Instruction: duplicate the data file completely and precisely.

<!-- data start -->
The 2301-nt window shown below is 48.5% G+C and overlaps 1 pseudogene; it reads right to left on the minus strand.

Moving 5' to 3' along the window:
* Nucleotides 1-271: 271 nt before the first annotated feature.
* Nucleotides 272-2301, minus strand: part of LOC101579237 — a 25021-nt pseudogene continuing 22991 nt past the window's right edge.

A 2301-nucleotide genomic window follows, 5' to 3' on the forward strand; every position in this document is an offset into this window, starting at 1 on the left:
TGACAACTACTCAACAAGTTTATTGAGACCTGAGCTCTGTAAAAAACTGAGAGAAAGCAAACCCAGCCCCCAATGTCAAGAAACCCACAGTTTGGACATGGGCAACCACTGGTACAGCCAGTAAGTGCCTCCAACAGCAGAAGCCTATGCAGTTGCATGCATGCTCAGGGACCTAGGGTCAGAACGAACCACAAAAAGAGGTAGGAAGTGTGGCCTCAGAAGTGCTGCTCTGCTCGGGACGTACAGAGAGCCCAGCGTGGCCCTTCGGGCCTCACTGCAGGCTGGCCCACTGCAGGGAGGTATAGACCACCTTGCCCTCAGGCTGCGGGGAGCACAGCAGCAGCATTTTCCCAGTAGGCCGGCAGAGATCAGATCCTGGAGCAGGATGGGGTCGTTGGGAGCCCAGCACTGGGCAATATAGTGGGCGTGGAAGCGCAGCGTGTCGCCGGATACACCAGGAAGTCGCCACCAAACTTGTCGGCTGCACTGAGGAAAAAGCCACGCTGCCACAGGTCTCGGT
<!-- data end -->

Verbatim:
The 2301-nt window shown below is 48.5% G+C and overlaps 1 pseudogene; it reads right to left on the minus strand.

Moving 5' to 3' along the window:
* Nucleotides 1-271: 271 nt before the first annotated feature.
* Nucleotides 272-2301, minus strand: part of LOC101579237 — a 25021-nt pseudogene continuing 22991 nt past the window's right edge.

A 2301-nucleotide genomic window follows, 5' to 3' on the forward strand; every position in this document is an offset into this window, starting at 1 on the left:
TGACAACTACTCAACAAGTTTATTGAGACCTGAGCTCTGTAAAAAACTGAGAGAAAGCAAACCCAGCCCCCAATGTCAAGAAACCCACAGTTTGGACATGGGCAACCACTGGTACAGCCAGTAAGTGCCTCCAACAGCAGAAGCCTATGCAGTTGCATGCATGCTCAGGGACCTAGGGTCAGAACGAACCACAAAAAGAGGTAGGAAGTGTGGCCTCAGAAGTGCTGCTCTGCTCGGGACGTACAGAGAGCCCAGCGTGGCCCTTCGGGCCTCACTGCAGGCTGGCCCACTGCAGGGAGGTATAGACCACCTTGCCCTCAGGCTGCGGGGAGCACAGCAGCAGCATTTTCCCAGTAGGCCGGCAGAGATCAGATCCTGGAGCAGGATGGGGTCGTTGGGAGCCCAGCACTGGGCAATATAGTGGGCGTGGAAGCGCAGCGTGTCGCCGGATACACCAGGAAGTCGCCACCAAACTTGTCGGCTGCACTGAGGAAAAAGCCACGCTGCCACAGGTCTCGGT